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Thursday, 7 February, 2002, 13:50 GMT
Europe's growing Mid East role
By Middle East analyst Fiona Symon
Arab countries have long been pressing for greater European involvement in the Middle East peace process to counteract the perceived US bias towards Israel.
Crown Prince Abdullah of Saudi Arabia has said that Europe has a "moral and political responsibility" towards the region because of its former colonial role and its close ties to the Arab world.
But until recently Israel resisted direct European participation in its peace talks with the Palestinians because it too perceived Europe to be more pro-Arab than the United States.
As a result, Europeans have been either sidelined or completely absent from all the major peace negotiations between Israel and the Palestinians during the past 30 years.
It is true that the European Union has taken a consistently more sympathetic line towards Palestinian rights than a succession of US administrations over the years.
The Venice Declaration in 1980 was the first official European statement setting out a clear position on the Middle East.
It also recognised the need to involve the Palestine Liberation Organisation in the peace negotiations - something which the US at the time did not.
The EU explicitly recognised the Palestinians' right to a state at the Berlin summit conference in 1999 - whereas the US has only lately adopted this view.
Europe's ability to exert any influence on the Middle East peace process has been hampered in the past by divisions among the different EU countries. France has tended to have a more pro-Arab bias, while Germany and the Netherlands were closer to Israel.
This is illustrated by the EU's failure to act over Israel's claiming of duty-free status for goods made in Israeli settlements inside the West Bank and Gaza.
EU resolve has been strengthened by anger in Brussels over Israel's policy of "targeted assassinations" of Palestinians, and by the prolonged closures of the West Bank and Gaza that are blamed for worsening the prospects for peace.
However, for the duty-free status to be taken away, a consensus is required among the EU foreign ministers - something that has so far failed to emerge.
The 1992 Maastricht treaty, giving Europe a common foreign and security policy, was followed by the appointment in 1996 of a special representative for the Middle East to put Europe's proposals and guarantees to the various parties.
But while this led to a series of diplomatic tours, it had little effect on the strength of Europe's voice in the peace process.
In 1986, the EU granted a preferential regime for Palestinian products and in 1987, under European pressure, Israel agreed to the direct export of Palestinian products to Europe.
In the mid-1990s, the EU set about creating a Euro-Mediterranean partnership, with the aim of creating a free-trade zone between Europe and its neighbours in the Middle East.
Association agreements were signed with Israel in 1995 and with the Palestinian Authority two years later.
The Euro-Mediterranean Partnership remains the only multilateral forum outside the United Nations where all parties to the conflict can meet and where the Palestinian Authority is recognised as an equal partner.
Europe has taken the lead in financial aid to the Palestinians - something that has provoked criticism from Israel.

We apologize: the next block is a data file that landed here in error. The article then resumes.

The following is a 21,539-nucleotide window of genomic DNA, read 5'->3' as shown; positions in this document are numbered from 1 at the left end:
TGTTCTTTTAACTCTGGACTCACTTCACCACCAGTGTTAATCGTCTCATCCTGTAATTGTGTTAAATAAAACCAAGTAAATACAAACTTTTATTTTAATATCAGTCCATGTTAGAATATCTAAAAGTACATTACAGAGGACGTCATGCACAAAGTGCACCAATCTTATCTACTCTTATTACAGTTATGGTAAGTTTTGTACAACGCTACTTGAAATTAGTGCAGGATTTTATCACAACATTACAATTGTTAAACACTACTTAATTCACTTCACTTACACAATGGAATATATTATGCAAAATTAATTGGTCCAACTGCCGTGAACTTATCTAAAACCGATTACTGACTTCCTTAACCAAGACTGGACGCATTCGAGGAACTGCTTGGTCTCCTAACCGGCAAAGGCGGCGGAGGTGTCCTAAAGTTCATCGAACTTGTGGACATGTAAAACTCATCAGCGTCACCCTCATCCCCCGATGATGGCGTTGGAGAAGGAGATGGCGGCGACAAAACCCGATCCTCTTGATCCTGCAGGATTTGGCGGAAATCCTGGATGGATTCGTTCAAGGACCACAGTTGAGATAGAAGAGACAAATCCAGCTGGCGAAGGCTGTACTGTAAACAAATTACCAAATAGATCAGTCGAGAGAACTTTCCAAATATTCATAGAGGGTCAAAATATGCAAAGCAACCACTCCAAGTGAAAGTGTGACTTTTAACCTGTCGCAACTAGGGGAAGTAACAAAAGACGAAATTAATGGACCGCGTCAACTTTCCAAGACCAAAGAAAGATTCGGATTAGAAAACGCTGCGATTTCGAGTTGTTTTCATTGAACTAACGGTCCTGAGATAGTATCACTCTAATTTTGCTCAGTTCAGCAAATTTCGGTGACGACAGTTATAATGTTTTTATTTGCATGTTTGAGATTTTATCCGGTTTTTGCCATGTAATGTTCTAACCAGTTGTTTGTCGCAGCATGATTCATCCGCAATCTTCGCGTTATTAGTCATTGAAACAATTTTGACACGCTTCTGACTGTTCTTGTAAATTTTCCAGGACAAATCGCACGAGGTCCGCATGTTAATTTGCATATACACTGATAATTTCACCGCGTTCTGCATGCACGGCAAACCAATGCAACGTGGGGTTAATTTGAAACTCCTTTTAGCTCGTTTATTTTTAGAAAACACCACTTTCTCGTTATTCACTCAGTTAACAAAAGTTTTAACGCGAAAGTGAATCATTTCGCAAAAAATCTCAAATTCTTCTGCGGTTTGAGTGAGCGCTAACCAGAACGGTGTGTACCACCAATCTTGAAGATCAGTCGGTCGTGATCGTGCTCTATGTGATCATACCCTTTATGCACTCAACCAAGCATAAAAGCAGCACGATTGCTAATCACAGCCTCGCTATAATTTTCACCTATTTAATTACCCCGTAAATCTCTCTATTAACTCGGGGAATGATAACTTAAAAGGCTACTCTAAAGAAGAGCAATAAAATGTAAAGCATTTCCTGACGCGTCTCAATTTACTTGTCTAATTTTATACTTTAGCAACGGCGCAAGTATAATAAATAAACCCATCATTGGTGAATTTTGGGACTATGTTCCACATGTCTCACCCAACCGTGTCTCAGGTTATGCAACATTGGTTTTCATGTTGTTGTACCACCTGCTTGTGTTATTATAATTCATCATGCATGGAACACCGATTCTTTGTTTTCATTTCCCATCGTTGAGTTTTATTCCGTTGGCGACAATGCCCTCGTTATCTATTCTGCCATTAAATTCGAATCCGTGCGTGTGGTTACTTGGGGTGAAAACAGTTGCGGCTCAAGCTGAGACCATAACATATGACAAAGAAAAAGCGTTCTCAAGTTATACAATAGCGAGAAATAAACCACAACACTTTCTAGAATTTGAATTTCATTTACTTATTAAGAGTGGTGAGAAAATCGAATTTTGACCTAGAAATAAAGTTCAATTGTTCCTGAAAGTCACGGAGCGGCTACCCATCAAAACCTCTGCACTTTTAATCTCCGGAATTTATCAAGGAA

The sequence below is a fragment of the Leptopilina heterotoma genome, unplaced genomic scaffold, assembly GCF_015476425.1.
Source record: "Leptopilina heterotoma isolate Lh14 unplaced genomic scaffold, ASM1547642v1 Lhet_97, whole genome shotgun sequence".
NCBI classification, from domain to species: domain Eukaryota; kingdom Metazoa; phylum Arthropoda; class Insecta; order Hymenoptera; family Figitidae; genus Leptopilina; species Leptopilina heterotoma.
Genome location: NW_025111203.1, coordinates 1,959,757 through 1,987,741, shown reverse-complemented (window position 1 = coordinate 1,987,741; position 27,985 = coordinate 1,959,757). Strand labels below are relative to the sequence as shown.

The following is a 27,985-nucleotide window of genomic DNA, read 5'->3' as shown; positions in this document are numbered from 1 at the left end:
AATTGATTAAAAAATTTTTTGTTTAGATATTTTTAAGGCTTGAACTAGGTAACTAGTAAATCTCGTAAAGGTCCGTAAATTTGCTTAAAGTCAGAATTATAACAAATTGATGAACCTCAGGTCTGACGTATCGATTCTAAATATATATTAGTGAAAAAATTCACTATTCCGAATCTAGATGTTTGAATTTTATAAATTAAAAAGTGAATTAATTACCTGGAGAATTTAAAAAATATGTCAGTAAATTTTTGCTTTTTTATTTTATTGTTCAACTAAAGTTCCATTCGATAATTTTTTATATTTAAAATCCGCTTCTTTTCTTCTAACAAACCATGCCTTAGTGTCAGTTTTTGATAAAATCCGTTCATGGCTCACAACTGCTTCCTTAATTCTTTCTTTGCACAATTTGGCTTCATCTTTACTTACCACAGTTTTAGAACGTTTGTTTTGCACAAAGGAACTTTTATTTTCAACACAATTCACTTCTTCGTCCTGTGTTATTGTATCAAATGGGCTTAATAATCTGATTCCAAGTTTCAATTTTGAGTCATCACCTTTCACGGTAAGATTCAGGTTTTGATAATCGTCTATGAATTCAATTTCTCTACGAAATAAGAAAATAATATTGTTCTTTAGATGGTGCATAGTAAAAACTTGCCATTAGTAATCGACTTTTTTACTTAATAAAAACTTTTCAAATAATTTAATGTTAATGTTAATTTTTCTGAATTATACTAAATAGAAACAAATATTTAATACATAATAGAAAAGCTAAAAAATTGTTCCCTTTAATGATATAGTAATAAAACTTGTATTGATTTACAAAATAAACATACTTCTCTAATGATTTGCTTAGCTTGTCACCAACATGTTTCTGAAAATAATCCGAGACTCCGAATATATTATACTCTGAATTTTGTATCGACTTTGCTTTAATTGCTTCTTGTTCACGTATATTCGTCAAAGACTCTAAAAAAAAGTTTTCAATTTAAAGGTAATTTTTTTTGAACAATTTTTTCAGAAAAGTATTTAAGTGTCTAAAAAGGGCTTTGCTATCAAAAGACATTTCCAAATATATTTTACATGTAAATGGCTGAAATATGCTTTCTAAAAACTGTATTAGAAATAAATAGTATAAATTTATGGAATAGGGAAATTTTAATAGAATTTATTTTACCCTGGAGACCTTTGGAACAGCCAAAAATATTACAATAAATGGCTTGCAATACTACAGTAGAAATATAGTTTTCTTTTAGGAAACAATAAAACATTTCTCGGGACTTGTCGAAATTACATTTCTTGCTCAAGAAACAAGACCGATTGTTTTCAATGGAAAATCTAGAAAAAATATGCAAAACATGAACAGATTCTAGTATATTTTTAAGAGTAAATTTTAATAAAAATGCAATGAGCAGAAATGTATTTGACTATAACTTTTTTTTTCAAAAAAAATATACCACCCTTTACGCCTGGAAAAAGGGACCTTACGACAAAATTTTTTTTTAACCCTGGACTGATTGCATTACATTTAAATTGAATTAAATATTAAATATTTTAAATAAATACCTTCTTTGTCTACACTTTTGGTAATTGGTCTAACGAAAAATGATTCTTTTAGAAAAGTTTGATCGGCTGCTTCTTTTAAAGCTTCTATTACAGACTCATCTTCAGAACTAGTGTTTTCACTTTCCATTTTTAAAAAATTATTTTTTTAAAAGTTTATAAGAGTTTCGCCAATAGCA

The EU is the largest donor of non-military aid to the peace process, giving 179m euros ($157m) a year on average over the past six years in direct support of the Palestinian Authority, refugees and regional peace process projects.
It was the first donor of financial and technical assistance to the Palestinian Authority providing over 50% of the international community's finance for the West Bank and Gaza Strip between 1994 and 1998.
But much of the effort to build stable Palestinian institutions and improve the economic situation of Palestinians has been undone by the intifada and the accompanying Israeli closures.
Europeans have recently been more assertive in attempting to mediate between Israel and the Palestinians, partly because of the vacuum created by the absence of the US as a mediator during the first few months of the new Bush administration.
EU and notably German leaders have been adopting a more high-profile engagement in the Middle East and this has been accompanied by a more conciliatory line towards Israel.
Under German Foreign Minister Joschka Fischer, who enjoys the confidence of both the Israelis and the Palestinians, Germany has virtually adopted the role of unofficial mediator in the Middle East.
"It is pointless if one party receives me and the other refuses. In that sense, the change in European behaviour is significant," Mr Fischer has said.
Israel, too, appears to have realised it can no longer afford to ignore the views of its leading trade partner.
In 2000, trade with the EU represented 27% of Israeli exports and 43% of its imports.
Last November, Foreign Minister Shimon Peres and Palestinian Authority Chairman Yasser Arafat held talks in the Baleares Islands that were joined by Spanish Prime Minister Jose Maria Aznar.
This marks a break from the past, when Palestinians and Israelis tended to allow only Americans to mediate between them in these kind of three-way meetings.
Both the US and Europe regard the Palestinian intifada as creating risks for moderate Arab states and as an impediment to maintaining the international coalition against Osama Bin Laden.
There is therefore a move for greater co-ordination between the European and US positions and may ensure a continuing role for the EU as a mediator in future negotiations.
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